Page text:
High-intensity interval training is more difficult – Don’t be fooled that high-intensity interval training is shorter, meaning it’s easier. High-intensity interval training is difficult and extremely physically demanding. The first round of sprints may be relatively easy, but after each round, you will be more and more exhausted.

High-intensity interval training is more suitable for advanced – If you are a beginner, it is better to start with training at the same pace. HIITs are physically difficult and you must first improve your physical fitness before trying. Stick to cardio workouts at a steady pace.



What are the benefits of cardio at a steady pace? – We are already looking at the benefits of High Intensity Interval Training (VIIT), but now is the time to look at the benefits of cardio at a steady pace.

Recovery is faster – High-intensity interval training is exhausting training. Just because they last less doesn’t mean that VIITs don’t put a strain on your body. Steady-state cardio depletes your body far less, allowing you to recover faster.

Steady-state cardio is better for your joints – As mentioned, high-intensity interval training alternates between periods at different rates, which can contribute to greater strain on your joints. Low-intensity cardio loads your joints evenly and doesn’t put as much strain on them.

Most people prefer it – Because constant-pace cardio is easier, most people prefer it to HIIT. You may have noticed that most exercisers do low-intensity cardio. They read books, talk to others. Few prefer to do high-intensity interval training.

After looking at the benefits and advantages of low-intensity cardio, let’s look at the pros and cons

Constant pace cardio is time consuming – If you prefer to do this type of cardio, you should spend between 45-60 minutes in each session. Although the duration depends on whether you have trained strength before cardio or just going to do cardio. If you have trained strength, it is enough to do about 30 minutes. But it also depends on your goals. If you want to gain muscle mass and do cardio to speed up your metabolism, it is enough to even do 20 minutes. But if your goal is to burn subcutaneous fat, the minimum is 30 minutes.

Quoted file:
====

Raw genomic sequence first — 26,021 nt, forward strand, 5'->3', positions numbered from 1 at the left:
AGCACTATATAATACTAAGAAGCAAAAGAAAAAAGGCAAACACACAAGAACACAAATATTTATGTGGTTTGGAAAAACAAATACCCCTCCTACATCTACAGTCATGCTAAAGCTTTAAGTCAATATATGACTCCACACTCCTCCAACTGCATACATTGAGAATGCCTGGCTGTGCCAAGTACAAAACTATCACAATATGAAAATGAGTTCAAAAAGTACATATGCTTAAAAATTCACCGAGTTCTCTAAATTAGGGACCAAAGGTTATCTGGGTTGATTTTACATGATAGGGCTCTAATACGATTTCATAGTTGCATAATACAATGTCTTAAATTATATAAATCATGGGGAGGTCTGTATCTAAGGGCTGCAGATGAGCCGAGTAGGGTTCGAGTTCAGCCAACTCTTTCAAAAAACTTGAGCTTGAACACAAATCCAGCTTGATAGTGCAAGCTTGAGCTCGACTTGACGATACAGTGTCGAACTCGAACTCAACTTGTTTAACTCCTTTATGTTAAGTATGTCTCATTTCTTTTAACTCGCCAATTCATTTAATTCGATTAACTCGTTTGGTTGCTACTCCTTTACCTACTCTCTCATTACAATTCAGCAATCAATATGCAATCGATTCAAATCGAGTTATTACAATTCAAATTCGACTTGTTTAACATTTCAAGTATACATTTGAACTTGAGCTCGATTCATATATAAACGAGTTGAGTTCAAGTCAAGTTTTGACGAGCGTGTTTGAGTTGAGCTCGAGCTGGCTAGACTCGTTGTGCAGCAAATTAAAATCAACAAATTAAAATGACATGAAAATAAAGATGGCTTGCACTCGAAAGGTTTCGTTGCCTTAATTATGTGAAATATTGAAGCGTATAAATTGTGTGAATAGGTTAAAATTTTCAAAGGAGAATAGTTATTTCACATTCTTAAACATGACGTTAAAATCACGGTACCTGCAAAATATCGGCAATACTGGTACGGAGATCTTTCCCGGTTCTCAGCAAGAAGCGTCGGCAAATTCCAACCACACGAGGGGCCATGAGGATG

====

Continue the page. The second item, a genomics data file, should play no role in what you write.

Let’s summarize:

When you notice a visible result of fat loss, do not become obsessed with cardio. Think of it as something that will tone you up and keep you healthy.

When starting a complete diet to lose excess fat, focus on diet and light cardio workouts. Our proposal for a six-week cardio plan:

  • 1 week – twice a week for 15-20 minutes.
  • 2 weeks – two or three times a week for 15-20 minutes.
  • 3 weeks – three times a week for 20-25 minutes.
  • 4 weeks – three times a week for 25-30 minutes.
  • Week 5 – three or four times a week for 30-35 minutes.
  • 6 weeks – three or four times a week for 35-40 minutes.

When you are close to the desired result, instead of reducing cardio, increase it. Add another 10 minutes each week, this will speed up the removal of fat and tighten your body. And if that doesn’t help, reduce your daily caloric intake by another 200. You shouldn’t panic if you stop losing fat at some point. Do not engage in intense cardio training and drastically reduce calorie intake. If this lasts more than one – two weeks, it’s time to increase cardio and reduce calories.